A Middle-Aged Man with Chest pain, Hypotension and Tachycardia

In the evening, a middle-aged man complained of chest pain at the nursing home.  Nurses found him with a BP of 50/30 and heart rate of 130 and called EMS.

He was awake, with a pulse of 130 and BP of 50/30.  Fluids were started. 

The patient arrived alert but cool and clammy.  His chest pain was vague.  He complained of chronic dyspnea.  He mentioned “cancer” and “chest”.

Here was his prehospital ECG, which I viewed immediately while the resident performed cardiac ultrasound:

What do you think?

There is a narrow complex tachycardia at a rate of 130.  Is is sinus?  I could not see P-waves.  There is low voltage.

The BP rose to 70/40 after some fluid was infused.

Here is the cardiac ultrasound which the resident performed as I viewed the ECG:

This shows a huge pericardial effusion.

The IVC was very distended and there were no B lines.

We could not get a very good view of the RV to assess for collapse.

An ED ECG was recorded:

What do you think?

What do you want to do next?














ECGs: there is a regular narrow complex tachycardia still at a rate of exactly 130, with no P-waves and also no change since the prehospital ECG.  Re-entrant tachycardias (atrial flutter, PSVT, AVRT, VT) have constant regular heart rates, whereas sinus tachycardia will usually gradually change rate with differing conditions (for instance, after infusion of fluid and BP increase, sinus tach rate might decrease from 130 to 125, for instance).   It is also possibly PSVT, but much less likely, especially at a rate of 130 (slow for PSVT).

So there is a re-entrant rhythm.  Leads II and aVF appear to have flutter waves.  I diagnosed atrial flutter with 2:1 conduction.

We knew he probably had a malignant effusion.  We knew he would need the effusion drained.  and that it may ultimately require a more sustained solution than pericardiocentesis with a pigtail catheter could provide.  That is to say, that he would probably would need a surgical pericardial window.  If the surgeon would want to do that this evening, we would simply stabilize the patient for transfer to the OR.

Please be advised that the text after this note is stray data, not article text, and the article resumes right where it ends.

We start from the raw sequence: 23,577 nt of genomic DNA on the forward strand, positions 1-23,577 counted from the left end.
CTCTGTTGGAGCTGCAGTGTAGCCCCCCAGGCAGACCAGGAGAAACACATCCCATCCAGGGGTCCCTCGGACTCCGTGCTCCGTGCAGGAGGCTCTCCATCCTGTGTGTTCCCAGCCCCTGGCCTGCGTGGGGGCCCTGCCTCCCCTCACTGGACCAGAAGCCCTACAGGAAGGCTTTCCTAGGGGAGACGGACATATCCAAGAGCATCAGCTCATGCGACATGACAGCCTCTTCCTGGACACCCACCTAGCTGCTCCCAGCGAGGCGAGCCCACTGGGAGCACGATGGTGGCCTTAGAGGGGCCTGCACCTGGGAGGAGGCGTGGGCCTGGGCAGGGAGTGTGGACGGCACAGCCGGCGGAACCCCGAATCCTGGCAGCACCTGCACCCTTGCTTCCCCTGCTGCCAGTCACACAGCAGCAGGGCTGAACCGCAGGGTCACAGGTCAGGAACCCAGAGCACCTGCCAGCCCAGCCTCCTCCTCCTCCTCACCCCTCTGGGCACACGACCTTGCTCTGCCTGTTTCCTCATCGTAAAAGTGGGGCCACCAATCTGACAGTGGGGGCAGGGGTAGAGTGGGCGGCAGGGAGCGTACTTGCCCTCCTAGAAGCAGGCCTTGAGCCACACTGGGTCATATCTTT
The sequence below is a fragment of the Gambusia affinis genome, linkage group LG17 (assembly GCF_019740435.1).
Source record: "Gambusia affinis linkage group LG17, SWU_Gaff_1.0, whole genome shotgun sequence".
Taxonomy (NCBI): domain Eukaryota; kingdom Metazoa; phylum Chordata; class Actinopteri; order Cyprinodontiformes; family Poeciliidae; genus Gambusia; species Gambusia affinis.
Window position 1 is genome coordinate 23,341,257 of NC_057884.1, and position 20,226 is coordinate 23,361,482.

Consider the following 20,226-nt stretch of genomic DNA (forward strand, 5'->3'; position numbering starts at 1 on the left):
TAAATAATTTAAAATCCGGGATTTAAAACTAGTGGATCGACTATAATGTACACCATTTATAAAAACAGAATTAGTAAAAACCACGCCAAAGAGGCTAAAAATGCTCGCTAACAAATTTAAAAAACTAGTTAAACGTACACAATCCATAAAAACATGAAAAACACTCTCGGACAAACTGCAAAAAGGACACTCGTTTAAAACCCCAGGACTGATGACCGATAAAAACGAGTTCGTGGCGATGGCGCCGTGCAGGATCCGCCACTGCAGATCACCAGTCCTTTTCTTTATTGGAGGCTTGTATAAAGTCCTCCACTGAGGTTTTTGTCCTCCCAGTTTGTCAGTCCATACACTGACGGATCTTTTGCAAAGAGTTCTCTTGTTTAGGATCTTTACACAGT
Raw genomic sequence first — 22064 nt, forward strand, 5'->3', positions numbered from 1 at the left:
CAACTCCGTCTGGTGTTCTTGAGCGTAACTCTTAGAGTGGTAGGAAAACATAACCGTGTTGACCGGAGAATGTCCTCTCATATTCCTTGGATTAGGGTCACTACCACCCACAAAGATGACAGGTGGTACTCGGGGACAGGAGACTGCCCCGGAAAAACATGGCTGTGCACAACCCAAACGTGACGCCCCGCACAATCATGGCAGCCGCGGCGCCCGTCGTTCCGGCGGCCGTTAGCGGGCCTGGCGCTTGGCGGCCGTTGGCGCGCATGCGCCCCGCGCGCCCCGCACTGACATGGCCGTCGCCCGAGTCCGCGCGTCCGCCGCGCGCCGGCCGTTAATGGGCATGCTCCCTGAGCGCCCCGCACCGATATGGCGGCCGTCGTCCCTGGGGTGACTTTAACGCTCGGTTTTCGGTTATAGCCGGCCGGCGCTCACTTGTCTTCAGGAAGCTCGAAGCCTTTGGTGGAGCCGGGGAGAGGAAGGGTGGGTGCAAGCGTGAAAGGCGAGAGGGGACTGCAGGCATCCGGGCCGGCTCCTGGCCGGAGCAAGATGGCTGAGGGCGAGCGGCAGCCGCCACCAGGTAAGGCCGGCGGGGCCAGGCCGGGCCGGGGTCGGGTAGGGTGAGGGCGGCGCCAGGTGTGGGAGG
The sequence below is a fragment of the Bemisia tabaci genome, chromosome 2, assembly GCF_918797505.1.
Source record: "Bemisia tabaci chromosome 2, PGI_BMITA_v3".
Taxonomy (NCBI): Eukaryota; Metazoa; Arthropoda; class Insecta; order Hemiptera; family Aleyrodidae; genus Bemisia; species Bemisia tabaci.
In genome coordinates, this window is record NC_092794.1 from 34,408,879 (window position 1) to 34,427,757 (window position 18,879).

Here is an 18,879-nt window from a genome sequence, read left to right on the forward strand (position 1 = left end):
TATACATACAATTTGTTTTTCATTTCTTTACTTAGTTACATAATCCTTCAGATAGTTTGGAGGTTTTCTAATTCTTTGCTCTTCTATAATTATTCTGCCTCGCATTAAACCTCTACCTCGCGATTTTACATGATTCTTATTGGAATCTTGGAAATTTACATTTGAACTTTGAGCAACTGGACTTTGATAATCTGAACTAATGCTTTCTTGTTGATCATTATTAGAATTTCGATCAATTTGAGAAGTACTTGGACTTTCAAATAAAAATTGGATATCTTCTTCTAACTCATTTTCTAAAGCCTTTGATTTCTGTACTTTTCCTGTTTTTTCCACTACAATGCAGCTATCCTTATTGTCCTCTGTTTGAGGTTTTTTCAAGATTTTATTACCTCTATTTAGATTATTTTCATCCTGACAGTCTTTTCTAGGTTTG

How would we do that?

We continued fluids, with improvement in BP.

What do you want to do next?











Our plan was first to convert to sinus rhythm.  A slower rate, with atrial contribution to ventricular filling, would improve cardiac output and BP.

One could drain the pericardial fluid first.  The reason we did not is that there was a discussion of taking the patient to the OR instead for a more permanent solution of a pericardial window.

Considerations in converting to sinus:
1. Adenosine in order to confirm atrial flutter (slow AV conduction and reveal flutter waves), or to convert if this is re-entrant SVT.
Example:

What happens when you give adenosine to a patient with this rhythm?

But this is unlikely to be PSVT, so we did not use adenosine.

2. Electrical cardioversion.  There is some risk of stroke when converting atrial flutter.  We had no medical records.  We did know he was on a beta blocker, so it could have been the case that he is in chronic atrial fib/flutter.   However, he was in shock and we had to take the risk of cardioversion.

3. Chemical cardioversion.  Without first giving an AV nodal blocker, chemical cardioversion with agents such as procainamide can paradoxically increase the ventricular rate by slowing the atrial flutter rate enough for the AV node to conduct every beat; 1:1 conduction would result in a much faster ventricular rate.  Electricity is far easier anyway.

Clinical course:

We gave 0.15 mg/kg of etomidate and undertook synchronized cardioversion at 100 J.  We used etomidate because it is unlikely to affect hemodynamics.

The patient converted to atrial fibrillation.  We then used 200J to cardiovert to sinus rhythm:

Sinus rhythm, rate ~100

The patient’s condition improved significantly, but remained tenuous.

Therefore, we performed ultrasound-guided pericardiocentesis.  Ultrasound showed the most fluid at the apex, so that is the approach we used.  We removed 400 mL of bloody fluid and the BP rose to 140 systolic.

Next day, the patient was again in atrial flutter with a rapid ventricular response.

It was converted with ibutilide.

Learning Point

Hypotension may be multifactorial.  In pericardial tamponade, preload of the RV is critical, and this is impaired by atrial flutter, in which the atrial contribution to ventricular filling (“atrial kick”) is impaired.  Fluids may help, but restoring sinus rhythm is even more important.